|A few pieces of spaghetti|
Take a piece of spaghetti, hold onto each end, slowly bend it until it breaks.
How many pieces does it break into?
You should find that the spaghetti breaks into 3,4 or even 5 pieces but hardly ever 2
When the spaghetti breaks the movement caused by this break leads to another part of the spaghetti becoming more curved. As the whole piece was already at its limits and just about to break this extra curvature causes the spaghetti to snap. Sometimes this second break can trigger a third or even fourth break.
Exactly what is going on has challenged some of the best minds in physics for decades (including nobel prize winning, and bongo playing Richard Feynman). But recently some french physicists using high speed cameras and a lot of maths and computers have worked out exactly what is happening (http://www.lmm.jussieu.fr/spaghetti/publi.html)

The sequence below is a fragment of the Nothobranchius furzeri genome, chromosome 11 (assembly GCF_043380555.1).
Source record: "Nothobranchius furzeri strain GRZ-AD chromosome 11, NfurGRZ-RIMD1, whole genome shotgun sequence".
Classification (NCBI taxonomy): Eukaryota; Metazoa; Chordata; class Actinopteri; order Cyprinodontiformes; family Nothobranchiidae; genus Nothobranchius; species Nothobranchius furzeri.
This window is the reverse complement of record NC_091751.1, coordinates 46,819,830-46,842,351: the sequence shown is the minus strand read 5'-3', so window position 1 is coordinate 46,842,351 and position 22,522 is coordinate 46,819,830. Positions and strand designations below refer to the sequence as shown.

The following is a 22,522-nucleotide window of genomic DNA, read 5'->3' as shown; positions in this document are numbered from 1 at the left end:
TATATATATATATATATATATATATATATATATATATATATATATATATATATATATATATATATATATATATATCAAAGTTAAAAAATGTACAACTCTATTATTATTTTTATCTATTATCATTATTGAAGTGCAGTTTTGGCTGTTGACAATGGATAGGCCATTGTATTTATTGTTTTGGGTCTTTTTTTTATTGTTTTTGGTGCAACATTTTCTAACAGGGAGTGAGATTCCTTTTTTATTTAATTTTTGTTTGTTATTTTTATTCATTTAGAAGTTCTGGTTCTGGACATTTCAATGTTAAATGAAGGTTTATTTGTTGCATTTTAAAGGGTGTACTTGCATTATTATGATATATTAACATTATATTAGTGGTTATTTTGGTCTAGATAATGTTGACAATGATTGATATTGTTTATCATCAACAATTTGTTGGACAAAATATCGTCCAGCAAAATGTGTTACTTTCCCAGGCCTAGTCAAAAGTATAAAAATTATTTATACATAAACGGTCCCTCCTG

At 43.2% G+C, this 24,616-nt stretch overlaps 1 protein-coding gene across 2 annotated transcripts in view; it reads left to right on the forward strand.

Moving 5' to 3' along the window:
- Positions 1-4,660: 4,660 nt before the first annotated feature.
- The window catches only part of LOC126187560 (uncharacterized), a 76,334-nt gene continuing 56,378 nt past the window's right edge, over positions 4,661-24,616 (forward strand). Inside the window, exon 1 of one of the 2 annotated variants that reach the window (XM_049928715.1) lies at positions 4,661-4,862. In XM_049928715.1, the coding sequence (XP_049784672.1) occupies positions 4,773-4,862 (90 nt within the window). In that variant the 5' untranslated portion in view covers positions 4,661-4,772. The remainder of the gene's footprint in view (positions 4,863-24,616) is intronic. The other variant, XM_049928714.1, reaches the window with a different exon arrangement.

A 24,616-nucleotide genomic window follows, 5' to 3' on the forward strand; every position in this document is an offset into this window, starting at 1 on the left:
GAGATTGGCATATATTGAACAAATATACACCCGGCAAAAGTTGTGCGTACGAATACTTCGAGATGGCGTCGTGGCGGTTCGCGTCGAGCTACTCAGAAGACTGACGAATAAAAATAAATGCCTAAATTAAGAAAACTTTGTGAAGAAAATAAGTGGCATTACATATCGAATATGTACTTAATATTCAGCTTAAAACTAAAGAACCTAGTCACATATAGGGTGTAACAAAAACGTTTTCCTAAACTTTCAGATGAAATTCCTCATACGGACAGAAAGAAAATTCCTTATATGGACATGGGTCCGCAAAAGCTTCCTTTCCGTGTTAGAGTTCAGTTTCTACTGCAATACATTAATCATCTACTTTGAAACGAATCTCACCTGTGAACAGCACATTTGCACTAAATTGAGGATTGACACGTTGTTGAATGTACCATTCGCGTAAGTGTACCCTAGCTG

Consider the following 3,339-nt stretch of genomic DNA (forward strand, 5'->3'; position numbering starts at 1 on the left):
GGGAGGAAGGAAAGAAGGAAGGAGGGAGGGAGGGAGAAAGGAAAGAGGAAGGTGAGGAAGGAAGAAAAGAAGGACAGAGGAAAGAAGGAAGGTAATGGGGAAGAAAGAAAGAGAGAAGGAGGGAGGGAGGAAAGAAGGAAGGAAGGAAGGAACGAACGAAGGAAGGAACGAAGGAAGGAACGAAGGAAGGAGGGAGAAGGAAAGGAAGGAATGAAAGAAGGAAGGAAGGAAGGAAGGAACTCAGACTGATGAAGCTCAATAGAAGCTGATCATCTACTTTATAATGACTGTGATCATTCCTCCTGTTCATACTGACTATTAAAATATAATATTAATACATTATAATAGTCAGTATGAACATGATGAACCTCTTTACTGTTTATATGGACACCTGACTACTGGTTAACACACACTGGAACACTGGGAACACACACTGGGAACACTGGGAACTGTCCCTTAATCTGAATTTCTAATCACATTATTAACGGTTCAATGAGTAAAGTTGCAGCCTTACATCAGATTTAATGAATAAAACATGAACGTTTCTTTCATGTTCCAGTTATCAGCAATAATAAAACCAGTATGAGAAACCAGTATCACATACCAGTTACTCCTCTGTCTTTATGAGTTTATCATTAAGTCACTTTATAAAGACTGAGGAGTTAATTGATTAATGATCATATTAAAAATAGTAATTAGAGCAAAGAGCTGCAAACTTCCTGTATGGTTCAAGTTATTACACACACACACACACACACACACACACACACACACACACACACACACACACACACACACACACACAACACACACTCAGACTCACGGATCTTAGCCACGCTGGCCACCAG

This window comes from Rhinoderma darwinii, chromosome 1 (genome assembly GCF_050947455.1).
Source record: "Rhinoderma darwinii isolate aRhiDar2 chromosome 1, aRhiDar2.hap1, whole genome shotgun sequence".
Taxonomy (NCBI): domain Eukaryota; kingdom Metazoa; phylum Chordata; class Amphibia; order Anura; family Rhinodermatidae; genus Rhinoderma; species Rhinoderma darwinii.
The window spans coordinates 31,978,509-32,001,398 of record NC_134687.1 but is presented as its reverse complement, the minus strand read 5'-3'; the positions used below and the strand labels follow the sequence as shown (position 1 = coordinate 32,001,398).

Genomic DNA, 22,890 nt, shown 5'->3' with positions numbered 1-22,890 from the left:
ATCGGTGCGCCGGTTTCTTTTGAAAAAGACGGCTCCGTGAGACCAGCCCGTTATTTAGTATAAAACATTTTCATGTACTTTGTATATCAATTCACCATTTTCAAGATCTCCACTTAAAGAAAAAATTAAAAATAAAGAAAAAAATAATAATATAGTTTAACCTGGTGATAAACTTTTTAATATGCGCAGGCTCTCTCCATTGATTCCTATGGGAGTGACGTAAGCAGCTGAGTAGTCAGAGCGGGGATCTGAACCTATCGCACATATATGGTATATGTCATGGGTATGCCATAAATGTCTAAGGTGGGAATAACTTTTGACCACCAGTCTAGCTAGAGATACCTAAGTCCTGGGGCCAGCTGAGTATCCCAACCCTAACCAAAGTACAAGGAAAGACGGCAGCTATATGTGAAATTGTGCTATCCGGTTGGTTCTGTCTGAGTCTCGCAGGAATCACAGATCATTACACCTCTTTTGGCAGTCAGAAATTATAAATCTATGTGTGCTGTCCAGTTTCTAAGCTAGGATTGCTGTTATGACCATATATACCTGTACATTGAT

To a rough approximation this is what is going on:
If you bend a ruler on a table and then release it cleanly it will jump up into the air as it straightens. This is because in order to straighten it has to get longer, the table is in the way, so it pushes on the table. Newton's second law says that if you push something it pushes back, so the table pushes it up into the air.
|If you bend a ruler it pushes down and the table pushes back.||As the ruler is released it straightens, keeps pushing down and gets pushed upwards by the table||It keeps on moving up and flies into the air|
When spaghetti breaks it straightens, and this straightening pushes the still bent spaghetti back. Eventually this increases the curvature enough to snap the spaghetti in a second place, breaking it into 3. This second break can then trigger a third or fourth, depending on when and where it broke the first time, and any weaknesses in the spaghetti.
|The spaghetti starts off bent||It then fails somewhere||As it straightens it gets longer pushing the still bent spaghetti back.|
|This will increase the curvature until something breaks||The broken bit then flies off.|
In reality it is more complex, and depending on where and when it breaks in the first place the subsequent breaks can change.